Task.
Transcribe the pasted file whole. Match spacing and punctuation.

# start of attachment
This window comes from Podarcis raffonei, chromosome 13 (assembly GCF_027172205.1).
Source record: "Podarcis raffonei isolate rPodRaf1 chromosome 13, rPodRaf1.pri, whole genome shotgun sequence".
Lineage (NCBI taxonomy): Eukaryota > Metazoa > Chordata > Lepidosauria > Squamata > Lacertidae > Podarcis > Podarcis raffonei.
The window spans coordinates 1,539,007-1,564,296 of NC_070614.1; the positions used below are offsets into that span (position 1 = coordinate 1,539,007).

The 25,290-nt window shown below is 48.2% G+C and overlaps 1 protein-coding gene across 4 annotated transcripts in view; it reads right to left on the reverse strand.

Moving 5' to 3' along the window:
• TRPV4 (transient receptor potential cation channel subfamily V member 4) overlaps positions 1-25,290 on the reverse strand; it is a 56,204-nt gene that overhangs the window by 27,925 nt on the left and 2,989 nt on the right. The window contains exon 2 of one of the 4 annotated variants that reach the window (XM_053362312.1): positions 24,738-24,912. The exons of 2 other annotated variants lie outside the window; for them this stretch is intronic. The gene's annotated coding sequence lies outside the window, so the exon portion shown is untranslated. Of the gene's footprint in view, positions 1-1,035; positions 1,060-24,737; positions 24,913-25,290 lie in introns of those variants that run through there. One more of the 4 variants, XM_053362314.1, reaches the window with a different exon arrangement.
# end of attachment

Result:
This window comes from Podarcis raffonei, chromosome 13 (assembly GCF_027172205.1).
Source record: "Podarcis raffonei isolate rPodRaf1 chromosome 13, rPodRaf1.pri, whole genome shotgun sequence".
Lineage (NCBI taxonomy): Eukaryota > Metazoa > Chordata > Lepidosauria > Squamata > Lacertidae > Podarcis > Podarcis raffonei.
The window spans coordinates 1,539,007-1,564,296 of NC_070614.1; the positions used below are offsets into that span (position 1 = coordinate 1,539,007).

The 25,290-nt window shown below is 48.2% G+C and overlaps 1 protein-coding gene across 4 annotated transcripts in view; it reads right to left on the reverse strand.

Moving 5' to 3' along the window:
• TRPV4 (transient receptor potential cation channel subfamily V member 4) overlaps positions 1-25,290 on the reverse strand; it is a 56,204-nt gene that overhangs the window by 27,925 nt on the left and 2,989 nt on the right. The window contains exon 2 of one of the 4 annotated variants that reach the window (XM_053362312.1): positions 24,738-24,912. The exons of 2 other annotated variants lie outside the window; for them this stretch is intronic. The gene's annotated coding sequence lies outside the window, so the exon portion shown is untranslated. Of the gene's footprint in view, positions 1-1,035; positions 1,060-24,737; positions 24,913-25,290 lie in introns of those variants that run through there. One more of the 4 variants, XM_053362314.1, reaches the window with a different exon arrangement.